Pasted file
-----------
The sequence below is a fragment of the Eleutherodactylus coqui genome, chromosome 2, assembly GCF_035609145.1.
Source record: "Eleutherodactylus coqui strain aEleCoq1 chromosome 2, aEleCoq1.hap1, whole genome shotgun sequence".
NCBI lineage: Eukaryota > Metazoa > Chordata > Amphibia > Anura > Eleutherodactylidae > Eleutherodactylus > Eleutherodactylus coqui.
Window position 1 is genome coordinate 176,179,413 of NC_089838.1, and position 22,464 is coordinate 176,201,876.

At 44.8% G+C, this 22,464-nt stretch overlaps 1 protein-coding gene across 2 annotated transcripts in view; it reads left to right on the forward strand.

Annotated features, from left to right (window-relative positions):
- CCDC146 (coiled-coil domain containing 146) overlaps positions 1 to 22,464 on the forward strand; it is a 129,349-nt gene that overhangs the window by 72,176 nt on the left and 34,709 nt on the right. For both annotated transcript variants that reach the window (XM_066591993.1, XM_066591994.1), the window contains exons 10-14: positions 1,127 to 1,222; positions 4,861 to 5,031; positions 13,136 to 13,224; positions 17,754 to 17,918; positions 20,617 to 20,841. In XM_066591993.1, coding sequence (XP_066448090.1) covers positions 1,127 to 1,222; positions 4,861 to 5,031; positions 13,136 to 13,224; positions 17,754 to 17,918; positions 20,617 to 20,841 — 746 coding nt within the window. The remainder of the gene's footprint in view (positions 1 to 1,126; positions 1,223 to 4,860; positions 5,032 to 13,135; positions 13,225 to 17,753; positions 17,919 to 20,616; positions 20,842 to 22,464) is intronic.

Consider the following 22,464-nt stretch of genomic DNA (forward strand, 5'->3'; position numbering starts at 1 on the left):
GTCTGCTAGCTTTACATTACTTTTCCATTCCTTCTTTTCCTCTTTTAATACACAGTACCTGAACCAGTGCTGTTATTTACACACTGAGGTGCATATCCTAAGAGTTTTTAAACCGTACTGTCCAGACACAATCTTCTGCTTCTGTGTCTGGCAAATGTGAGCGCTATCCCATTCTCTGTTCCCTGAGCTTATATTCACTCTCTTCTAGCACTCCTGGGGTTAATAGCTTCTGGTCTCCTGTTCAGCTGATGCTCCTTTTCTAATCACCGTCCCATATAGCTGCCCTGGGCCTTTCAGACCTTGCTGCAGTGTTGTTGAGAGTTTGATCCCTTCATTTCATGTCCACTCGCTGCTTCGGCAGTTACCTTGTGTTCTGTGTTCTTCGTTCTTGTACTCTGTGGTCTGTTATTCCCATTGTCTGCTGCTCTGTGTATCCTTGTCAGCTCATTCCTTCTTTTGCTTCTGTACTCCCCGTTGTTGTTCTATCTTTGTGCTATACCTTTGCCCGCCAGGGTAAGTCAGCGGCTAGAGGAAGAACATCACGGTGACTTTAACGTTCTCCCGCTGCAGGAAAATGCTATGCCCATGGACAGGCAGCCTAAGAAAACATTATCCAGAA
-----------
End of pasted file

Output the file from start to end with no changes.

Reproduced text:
The sequence below is a fragment of the Eleutherodactylus coqui genome, chromosome 2, assembly GCF_035609145.1.
Source record: "Eleutherodactylus coqui strain aEleCoq1 chromosome 2, aEleCoq1.hap1, whole genome shotgun sequence".
NCBI lineage: Eukaryota > Metazoa > Chordata > Amphibia > Anura > Eleutherodactylidae > Eleutherodactylus > Eleutherodactylus coqui.
Window position 1 is genome coordinate 176,179,413 of NC_089838.1, and position 22,464 is coordinate 176,201,876.

At 44.8% G+C, this 22,464-nt stretch overlaps 1 protein-coding gene across 2 annotated transcripts in view; it reads left to right on the forward strand.

Annotated features, from left to right (window-relative positions):
- CCDC146 (coiled-coil domain containing 146) overlaps positions 1 to 22,464 on the forward strand; it is a 129,349-nt gene that overhangs the window by 72,176 nt on the left and 34,709 nt on the right. For both annotated transcript variants that reach the window (XM_066591993.1, XM_066591994.1), the window contains exons 10-14: positions 1,127 to 1,222; positions 4,861 to 5,031; positions 13,136 to 13,224; positions 17,754 to 17,918; positions 20,617 to 20,841. In XM_066591993.1, coding sequence (XP_066448090.1) covers positions 1,127 to 1,222; positions 4,861 to 5,031; positions 13,136 to 13,224; positions 17,754 to 17,918; positions 20,617 to 20,841 — 746 coding nt within the window. The remainder of the gene's footprint in view (positions 1 to 1,126; positions 1,223 to 4,860; positions 5,032 to 13,135; positions 13,225 to 17,753; positions 17,919 to 20,616; positions 20,842 to 22,464) is intronic.

Consider the following 22,464-nt stretch of genomic DNA (forward strand, 5'->3'; position numbering starts at 1 on the left):
GTCTGCTAGCTTTACATTACTTTTCCATTCCTTCTTTTCCTCTTTTAATACACAGTACCTGAACCAGTGCTGTTATTTACACACTGAGGTGCATATCCTAAGAGTTTTTAAACCGTACTGTCCAGACACAATCTTCTGCTTCTGTGTCTGGCAAATGTGAGCGCTATCCCATTCTCTGTTCCCTGAGCTTATATTCACTCTCTTCTAGCACTCCTGGGGTTAATAGCTTCTGGTCTCCTGTTCAGCTGATGCTCCTTTTCTAATCACCGTCCCATATAGCTGCCCTGGGCCTTTCAGACCTTGCTGCAGTGTTGTTGAGAGTTTGATCCCTTCATTTCATGTCCACTCGCTGCTTCGGCAGTTACCTTGTGTTCTGTGTTCTTCGTTCTTGTACTCTGTGGTCTGTTATTCCCATTGTCTGCTGCTCTGTGTATCCTTGTCAGCTCATTCCTTCTTTTGCTTCTGTACTCCCCGTTGTTGTTCTATCTTTGTGCTATACCTTTGCCCGCCAGGGTAAGTCAGCGGCTAGAGGAAGAACATCACGGTGACTTTAACGTTCTCCCGCTGCAGGAAAATGCTATGCCCATGGACAGGCAGCCTAAGAAAACATTATCCAGAA